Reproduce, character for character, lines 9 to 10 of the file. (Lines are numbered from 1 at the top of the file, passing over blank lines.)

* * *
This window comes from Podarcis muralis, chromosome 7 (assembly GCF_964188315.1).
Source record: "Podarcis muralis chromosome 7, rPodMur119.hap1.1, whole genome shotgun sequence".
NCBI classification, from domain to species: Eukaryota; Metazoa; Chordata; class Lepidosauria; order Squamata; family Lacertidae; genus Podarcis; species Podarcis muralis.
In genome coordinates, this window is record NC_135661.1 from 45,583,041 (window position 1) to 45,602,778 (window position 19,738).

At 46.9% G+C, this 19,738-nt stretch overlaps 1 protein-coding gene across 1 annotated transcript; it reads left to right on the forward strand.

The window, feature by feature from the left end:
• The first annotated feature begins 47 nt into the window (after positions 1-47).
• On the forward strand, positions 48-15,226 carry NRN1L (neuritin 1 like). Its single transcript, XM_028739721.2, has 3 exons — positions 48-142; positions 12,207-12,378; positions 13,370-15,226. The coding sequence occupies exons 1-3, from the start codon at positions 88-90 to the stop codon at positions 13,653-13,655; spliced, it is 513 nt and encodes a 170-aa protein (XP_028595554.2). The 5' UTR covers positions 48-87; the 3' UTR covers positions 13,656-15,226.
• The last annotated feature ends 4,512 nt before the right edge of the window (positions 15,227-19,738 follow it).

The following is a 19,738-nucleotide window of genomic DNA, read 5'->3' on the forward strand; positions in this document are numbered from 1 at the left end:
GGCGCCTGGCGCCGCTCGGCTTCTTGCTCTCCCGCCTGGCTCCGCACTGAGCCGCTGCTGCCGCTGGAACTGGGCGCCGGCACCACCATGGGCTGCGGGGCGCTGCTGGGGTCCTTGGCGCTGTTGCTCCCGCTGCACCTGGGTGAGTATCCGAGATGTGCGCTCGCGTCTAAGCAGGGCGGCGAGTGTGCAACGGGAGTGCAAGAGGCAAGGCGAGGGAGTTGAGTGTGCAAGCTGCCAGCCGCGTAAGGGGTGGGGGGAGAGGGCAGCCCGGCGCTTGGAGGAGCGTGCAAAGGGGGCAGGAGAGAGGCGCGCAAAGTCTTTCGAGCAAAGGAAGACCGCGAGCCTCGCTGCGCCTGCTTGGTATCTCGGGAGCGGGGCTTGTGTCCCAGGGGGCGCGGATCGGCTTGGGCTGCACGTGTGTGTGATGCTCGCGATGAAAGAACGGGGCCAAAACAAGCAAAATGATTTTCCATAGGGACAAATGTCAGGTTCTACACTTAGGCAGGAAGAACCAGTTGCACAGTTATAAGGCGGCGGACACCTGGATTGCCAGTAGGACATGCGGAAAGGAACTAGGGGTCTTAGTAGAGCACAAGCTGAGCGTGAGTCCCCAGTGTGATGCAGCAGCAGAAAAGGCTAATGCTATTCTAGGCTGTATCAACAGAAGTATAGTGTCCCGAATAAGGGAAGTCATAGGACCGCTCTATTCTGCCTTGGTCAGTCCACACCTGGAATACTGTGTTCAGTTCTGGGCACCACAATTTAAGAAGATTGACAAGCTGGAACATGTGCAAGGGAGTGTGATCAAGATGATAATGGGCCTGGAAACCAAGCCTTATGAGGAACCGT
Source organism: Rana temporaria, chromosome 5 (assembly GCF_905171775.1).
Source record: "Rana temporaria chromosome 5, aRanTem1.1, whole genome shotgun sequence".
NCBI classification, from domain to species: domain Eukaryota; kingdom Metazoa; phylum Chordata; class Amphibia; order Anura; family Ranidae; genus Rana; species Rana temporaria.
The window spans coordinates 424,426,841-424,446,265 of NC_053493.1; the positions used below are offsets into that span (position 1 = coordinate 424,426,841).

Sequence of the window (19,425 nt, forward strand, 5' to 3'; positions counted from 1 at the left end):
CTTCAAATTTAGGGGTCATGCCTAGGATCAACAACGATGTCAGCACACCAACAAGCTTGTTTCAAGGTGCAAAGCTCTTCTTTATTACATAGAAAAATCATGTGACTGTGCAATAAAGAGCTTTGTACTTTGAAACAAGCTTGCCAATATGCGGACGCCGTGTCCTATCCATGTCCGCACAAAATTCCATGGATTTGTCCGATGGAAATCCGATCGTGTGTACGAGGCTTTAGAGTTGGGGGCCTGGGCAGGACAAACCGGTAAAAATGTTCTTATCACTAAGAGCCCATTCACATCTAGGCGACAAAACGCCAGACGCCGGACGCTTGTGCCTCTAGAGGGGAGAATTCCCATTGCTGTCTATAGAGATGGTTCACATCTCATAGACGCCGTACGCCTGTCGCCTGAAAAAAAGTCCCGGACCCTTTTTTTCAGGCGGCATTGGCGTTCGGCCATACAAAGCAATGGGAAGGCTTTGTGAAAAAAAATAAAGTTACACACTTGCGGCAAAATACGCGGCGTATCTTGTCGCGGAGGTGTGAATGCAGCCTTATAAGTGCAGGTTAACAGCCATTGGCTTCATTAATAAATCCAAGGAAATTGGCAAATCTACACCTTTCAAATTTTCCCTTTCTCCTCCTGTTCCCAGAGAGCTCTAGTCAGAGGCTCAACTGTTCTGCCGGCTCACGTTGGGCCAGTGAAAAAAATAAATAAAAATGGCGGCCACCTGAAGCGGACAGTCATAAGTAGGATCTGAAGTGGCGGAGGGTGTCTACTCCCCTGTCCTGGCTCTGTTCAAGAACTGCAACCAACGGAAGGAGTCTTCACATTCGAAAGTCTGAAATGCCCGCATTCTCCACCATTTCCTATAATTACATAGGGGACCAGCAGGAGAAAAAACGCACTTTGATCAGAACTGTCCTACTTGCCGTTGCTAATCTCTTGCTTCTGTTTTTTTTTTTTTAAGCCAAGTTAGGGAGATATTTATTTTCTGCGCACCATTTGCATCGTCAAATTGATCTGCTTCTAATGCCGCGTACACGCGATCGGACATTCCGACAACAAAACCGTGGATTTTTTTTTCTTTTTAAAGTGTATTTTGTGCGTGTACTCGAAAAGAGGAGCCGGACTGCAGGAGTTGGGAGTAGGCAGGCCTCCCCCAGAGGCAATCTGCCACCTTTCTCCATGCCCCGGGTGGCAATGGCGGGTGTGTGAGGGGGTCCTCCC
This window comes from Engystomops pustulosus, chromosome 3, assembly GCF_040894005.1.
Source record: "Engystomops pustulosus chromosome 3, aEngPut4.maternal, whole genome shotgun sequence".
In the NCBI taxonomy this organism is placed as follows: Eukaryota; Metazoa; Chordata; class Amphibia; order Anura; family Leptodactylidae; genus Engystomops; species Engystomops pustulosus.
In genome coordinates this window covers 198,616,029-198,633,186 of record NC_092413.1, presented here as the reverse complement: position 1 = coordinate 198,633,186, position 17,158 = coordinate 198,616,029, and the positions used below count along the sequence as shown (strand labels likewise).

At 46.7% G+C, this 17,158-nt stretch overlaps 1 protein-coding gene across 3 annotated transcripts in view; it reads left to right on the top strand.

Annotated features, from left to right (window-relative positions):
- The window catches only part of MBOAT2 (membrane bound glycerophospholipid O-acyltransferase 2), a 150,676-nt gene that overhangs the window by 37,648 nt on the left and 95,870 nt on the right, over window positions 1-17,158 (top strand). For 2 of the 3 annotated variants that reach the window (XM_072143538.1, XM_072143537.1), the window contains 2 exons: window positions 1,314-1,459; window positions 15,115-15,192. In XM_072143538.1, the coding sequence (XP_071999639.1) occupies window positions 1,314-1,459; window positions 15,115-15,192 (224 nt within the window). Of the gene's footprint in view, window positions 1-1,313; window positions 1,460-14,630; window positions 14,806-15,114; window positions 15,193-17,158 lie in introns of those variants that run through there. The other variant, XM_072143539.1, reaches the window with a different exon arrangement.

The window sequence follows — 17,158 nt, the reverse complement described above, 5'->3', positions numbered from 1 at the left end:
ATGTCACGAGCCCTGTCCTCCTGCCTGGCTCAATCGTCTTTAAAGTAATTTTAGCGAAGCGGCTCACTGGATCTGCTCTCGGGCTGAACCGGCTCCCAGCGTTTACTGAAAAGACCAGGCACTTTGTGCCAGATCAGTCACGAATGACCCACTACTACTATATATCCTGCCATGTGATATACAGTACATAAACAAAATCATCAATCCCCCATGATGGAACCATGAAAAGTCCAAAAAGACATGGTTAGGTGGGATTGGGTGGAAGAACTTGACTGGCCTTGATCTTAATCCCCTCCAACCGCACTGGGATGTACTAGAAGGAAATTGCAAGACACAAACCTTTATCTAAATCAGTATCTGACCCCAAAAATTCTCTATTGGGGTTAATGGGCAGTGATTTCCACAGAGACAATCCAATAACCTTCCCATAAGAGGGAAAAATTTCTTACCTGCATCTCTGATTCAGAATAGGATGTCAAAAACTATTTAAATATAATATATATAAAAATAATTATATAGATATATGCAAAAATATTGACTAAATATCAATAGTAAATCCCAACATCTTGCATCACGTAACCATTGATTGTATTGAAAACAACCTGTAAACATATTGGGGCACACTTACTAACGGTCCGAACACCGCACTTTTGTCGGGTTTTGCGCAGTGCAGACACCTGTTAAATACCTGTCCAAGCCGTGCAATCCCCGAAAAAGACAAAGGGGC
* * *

• The last annotated feature ends 4,512 nt before the right edge of the window (positions 15,227-19,738 follow it).

The following is a 19,738-nucleotide window of genomic DNA, read 5'->3' on the forward strand; positions in this document are numbered from 1 at the left end: